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Malware script questions


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#1 JC74

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Posted 22 April 2009 - 10:05 PM

Hi,

I am a web designer, and one of my clients' websites got hit by malware script. Some strange VB script was added to the index page. I have removed the script, and the site is up and running again. But I have couple questions regarding malware script and hope some of you could kindly provide me some answers.

1. How did malware script get added to the site? A programmer told me it picks site randomly and adds the script to it.

2. How can I prevent the website from getting hit by malware script again?

Any help appreciated, thanks!

J

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#2 quietman7

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Posted 23 April 2009 - 02:05 PM

Virus writers and attackers use various methods and techniques to spread malware.

A large number of infections spread via Internet Relay Chat, by visiting underground web pages, adult, gaming or pirated software sites, and by using peer-to-peer (P2P) file sharing programs which are a security risk that can make your computer susceptible to a smörgåsbord of malware infections, remote attacks, exposure of personal information, and identity theft. Many malicious worms and Trojans spread across P2P file sharing networks, gaming and underground sites. Users visiting such sites may see innocuous-looking banner ads containing code which can trigger pop-up ads and malicious Flash ads that install viruses, Trojans and spyware. Ads are a target for hackers because they offer a stealthy way to distribute malware to a wide range of Internet users. The infection also spreads through emails containing links to websites that exploit your web browser’s security holes and by exploiting a vulnerability in older versions of Sun Java. When you click on an infected email link or spam, Internet Explorer launches a site that stealthy installs a Trojan so that it can run every time you startup Windows and download more malicious files. For more detail on how these types of rogue programs and infections install themselves, read:Other types of infections spread by visiting malicious and legitimate web sites that have been compromised through various hacking techniques to include the use of malicious code and exploitation of Browser/Operating System vulnerabilities.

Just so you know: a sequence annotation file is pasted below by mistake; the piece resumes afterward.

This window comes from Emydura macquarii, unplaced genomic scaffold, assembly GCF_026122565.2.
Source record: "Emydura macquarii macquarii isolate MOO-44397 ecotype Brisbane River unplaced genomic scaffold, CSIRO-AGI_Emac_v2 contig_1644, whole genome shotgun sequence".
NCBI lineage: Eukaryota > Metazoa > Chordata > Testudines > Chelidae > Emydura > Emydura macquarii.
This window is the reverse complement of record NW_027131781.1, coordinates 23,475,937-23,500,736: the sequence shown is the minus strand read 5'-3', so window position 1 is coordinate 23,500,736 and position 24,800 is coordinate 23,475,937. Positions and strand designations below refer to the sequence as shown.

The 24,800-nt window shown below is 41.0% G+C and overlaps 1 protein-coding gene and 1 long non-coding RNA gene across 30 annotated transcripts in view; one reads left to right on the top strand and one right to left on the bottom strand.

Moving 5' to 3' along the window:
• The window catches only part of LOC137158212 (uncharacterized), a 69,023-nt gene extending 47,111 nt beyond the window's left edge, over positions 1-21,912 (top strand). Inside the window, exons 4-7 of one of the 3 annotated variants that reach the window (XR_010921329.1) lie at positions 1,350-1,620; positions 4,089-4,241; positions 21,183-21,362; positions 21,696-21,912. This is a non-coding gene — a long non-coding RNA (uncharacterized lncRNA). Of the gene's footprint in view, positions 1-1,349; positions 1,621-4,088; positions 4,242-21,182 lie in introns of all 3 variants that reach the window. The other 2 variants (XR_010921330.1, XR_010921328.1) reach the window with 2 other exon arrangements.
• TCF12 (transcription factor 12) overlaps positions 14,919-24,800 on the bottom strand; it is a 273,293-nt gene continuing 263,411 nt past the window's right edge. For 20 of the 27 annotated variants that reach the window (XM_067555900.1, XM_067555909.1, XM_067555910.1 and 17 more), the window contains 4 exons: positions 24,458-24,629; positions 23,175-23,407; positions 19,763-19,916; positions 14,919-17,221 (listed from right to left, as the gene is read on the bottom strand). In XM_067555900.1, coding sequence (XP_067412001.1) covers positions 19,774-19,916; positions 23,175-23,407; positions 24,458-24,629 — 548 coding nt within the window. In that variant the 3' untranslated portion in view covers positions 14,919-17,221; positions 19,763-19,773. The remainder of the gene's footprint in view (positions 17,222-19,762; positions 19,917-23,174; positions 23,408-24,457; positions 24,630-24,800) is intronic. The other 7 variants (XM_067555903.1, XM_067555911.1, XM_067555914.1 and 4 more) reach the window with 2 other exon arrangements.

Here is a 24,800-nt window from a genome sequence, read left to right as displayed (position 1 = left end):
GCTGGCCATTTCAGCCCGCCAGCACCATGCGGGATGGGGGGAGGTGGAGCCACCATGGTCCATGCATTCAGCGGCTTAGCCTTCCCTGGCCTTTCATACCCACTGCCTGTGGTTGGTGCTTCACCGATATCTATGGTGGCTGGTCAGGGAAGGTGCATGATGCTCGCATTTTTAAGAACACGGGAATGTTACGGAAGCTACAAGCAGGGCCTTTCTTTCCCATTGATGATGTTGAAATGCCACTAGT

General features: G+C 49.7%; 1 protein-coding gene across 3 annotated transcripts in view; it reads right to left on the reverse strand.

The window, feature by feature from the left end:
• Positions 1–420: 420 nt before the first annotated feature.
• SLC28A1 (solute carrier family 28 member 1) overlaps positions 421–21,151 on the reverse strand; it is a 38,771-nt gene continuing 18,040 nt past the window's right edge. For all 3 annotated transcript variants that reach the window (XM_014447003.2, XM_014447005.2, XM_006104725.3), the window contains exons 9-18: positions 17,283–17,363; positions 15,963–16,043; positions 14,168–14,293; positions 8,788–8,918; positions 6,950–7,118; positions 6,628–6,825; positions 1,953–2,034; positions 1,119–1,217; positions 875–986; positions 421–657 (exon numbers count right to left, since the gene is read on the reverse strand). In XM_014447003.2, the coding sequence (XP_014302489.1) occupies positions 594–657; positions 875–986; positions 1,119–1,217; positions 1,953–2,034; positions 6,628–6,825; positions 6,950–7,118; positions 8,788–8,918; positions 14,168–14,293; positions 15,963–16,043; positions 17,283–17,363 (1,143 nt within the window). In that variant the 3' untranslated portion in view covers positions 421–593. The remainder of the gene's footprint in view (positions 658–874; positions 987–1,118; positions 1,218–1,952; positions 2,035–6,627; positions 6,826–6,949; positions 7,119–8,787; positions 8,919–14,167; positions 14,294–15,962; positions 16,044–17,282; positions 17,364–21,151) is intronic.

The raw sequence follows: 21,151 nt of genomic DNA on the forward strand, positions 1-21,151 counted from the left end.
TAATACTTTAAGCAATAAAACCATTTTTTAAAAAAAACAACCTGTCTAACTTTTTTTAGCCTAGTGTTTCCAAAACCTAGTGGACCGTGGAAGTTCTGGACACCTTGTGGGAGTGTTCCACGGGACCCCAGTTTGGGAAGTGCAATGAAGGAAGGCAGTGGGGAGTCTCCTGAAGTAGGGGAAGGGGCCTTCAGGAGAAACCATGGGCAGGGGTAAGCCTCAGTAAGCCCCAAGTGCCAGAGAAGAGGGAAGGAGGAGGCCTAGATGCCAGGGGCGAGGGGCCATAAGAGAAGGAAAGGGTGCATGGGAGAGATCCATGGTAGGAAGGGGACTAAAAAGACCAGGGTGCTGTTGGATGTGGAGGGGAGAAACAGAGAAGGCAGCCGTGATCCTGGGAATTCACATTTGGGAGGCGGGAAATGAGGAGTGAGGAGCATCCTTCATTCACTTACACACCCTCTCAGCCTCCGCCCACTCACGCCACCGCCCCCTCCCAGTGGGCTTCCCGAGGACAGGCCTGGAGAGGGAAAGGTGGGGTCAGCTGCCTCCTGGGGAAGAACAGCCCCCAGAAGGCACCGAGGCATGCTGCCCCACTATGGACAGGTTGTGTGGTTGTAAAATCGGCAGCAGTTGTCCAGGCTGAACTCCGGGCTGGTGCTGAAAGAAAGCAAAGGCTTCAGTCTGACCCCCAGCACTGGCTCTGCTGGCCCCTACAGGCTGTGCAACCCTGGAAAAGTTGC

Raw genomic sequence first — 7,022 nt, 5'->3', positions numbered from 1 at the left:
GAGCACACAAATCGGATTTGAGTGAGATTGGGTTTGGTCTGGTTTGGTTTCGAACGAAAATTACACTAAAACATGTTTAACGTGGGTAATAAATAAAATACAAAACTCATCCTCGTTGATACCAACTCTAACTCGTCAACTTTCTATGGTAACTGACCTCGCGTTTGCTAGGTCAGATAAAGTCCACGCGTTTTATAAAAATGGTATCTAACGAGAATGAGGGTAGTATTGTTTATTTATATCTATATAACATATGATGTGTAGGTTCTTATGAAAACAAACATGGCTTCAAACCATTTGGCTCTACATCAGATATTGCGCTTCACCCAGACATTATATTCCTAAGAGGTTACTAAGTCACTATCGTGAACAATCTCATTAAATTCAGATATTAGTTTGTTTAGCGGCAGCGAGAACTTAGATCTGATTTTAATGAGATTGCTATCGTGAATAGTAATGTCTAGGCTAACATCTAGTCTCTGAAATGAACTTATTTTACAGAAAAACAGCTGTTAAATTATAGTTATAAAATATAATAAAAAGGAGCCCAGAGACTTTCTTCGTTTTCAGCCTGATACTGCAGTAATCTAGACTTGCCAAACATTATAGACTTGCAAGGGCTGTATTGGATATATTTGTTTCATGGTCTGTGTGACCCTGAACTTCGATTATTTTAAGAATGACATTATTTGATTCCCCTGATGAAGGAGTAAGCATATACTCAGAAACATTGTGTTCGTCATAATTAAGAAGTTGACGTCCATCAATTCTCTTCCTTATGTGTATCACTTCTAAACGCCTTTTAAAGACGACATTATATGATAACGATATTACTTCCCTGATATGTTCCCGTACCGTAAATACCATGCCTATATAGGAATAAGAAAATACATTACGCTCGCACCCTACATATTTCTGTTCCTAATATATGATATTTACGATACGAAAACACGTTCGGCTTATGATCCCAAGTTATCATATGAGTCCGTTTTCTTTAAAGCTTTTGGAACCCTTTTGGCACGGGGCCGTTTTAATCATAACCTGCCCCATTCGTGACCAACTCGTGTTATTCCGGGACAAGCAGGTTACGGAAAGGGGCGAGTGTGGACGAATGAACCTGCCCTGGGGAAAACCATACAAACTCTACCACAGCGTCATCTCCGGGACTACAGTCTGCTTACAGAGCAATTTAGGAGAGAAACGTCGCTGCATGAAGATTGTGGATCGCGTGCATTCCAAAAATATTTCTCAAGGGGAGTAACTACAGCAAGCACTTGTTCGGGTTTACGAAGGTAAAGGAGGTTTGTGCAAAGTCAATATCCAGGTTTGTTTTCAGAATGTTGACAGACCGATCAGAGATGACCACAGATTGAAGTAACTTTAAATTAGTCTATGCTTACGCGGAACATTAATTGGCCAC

...More than 90 percent of these webpages belong to legitimate sites that have been compromised through hacking techniques such as SQL Injection...Hackers are apparently planting viruses into websites instead of attaching them to email. Users without proper security in place get infected by simply clicking on these webpages.

One webpage gets infected by virus every 5 seconds
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